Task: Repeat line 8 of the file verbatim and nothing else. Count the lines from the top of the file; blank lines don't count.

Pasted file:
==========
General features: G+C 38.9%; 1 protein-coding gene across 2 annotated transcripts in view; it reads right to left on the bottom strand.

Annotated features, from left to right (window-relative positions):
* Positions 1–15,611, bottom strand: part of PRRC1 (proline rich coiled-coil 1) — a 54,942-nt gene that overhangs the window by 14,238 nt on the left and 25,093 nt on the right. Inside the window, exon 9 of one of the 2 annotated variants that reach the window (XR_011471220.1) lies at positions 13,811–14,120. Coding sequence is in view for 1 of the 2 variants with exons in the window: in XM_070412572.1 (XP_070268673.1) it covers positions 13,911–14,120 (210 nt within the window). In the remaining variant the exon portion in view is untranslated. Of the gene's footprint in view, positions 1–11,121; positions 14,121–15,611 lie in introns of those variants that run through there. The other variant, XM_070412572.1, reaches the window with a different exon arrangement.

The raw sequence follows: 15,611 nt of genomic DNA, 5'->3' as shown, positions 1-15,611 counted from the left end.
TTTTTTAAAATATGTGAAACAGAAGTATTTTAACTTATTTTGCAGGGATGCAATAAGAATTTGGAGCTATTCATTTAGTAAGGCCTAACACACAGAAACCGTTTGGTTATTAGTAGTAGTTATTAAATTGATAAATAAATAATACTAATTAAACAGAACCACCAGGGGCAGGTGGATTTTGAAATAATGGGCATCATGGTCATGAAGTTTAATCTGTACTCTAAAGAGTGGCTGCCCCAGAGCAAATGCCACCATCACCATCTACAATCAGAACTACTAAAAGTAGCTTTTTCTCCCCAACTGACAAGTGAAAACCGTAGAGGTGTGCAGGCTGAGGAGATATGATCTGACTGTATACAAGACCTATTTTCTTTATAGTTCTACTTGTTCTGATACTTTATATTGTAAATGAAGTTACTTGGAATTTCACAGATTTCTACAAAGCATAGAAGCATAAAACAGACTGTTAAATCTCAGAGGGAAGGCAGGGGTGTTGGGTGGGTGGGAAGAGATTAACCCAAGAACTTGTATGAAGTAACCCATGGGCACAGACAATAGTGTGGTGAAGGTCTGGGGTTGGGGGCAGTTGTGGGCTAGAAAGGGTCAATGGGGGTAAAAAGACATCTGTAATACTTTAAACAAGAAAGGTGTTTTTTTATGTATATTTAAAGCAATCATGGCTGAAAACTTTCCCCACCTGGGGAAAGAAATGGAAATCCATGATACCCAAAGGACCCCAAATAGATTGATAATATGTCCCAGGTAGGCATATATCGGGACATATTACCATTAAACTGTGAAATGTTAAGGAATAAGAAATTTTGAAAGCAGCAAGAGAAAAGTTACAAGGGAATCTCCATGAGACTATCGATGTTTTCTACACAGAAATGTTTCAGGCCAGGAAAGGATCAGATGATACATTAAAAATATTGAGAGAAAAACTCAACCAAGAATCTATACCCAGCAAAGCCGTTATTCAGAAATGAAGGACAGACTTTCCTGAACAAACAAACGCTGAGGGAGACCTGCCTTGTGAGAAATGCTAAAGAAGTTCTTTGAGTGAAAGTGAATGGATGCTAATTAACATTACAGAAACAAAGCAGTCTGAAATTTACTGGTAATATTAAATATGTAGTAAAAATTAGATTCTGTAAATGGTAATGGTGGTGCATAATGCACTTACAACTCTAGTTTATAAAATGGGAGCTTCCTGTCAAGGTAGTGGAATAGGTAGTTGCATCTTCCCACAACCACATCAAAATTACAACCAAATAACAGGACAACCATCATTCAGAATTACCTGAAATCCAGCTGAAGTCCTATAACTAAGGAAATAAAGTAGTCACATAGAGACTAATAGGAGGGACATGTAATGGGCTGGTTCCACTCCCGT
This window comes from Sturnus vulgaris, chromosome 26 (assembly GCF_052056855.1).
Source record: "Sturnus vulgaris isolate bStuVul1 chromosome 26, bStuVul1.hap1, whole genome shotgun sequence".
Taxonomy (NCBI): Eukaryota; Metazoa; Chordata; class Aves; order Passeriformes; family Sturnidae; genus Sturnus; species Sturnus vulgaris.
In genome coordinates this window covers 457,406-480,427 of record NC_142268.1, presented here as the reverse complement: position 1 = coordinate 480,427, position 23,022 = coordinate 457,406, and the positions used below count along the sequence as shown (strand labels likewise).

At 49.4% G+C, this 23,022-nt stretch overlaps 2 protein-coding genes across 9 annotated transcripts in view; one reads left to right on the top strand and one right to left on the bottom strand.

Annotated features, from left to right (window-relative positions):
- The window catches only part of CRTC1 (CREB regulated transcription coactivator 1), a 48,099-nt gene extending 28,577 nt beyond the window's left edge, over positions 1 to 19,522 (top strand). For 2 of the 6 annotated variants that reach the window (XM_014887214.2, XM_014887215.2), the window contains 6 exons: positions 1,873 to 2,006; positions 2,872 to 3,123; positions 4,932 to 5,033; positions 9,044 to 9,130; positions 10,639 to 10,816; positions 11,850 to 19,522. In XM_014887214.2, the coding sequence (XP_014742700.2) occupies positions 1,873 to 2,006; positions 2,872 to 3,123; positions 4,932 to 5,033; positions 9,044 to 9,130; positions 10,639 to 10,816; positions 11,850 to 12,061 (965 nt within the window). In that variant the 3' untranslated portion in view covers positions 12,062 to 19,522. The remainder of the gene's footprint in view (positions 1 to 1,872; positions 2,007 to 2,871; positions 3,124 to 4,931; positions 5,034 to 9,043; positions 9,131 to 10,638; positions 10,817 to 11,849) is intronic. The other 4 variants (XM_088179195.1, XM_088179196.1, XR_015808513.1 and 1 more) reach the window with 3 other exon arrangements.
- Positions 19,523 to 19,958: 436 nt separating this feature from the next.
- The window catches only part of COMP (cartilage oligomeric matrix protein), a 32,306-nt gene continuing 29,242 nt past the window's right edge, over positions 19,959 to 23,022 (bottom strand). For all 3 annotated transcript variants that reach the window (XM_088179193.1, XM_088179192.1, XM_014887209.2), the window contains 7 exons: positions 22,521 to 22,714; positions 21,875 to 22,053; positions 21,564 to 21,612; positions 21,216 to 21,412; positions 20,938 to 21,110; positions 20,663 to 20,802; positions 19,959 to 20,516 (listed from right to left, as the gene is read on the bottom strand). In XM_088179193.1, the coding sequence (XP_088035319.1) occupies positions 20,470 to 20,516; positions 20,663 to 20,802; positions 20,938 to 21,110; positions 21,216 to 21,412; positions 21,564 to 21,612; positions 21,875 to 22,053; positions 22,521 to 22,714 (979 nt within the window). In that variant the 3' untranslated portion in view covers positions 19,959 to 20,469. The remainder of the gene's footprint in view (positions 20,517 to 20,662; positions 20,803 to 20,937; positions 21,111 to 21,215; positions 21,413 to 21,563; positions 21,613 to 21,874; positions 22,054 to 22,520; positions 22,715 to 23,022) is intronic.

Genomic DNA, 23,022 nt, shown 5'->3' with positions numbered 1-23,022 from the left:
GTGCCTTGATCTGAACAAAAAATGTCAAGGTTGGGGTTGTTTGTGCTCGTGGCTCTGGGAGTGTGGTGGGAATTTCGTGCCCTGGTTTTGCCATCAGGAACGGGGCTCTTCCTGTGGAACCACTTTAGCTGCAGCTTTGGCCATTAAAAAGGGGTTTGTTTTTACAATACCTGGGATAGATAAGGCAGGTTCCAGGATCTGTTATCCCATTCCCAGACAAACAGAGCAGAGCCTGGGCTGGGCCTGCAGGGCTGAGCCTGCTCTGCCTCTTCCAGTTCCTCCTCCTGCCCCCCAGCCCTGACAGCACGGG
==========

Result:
Taxonomy (NCBI): Eukaryota; Metazoa; Chordata; class Aves; order Passeriformes; family Sturnidae; genus Sturnus; species Sturnus vulgaris.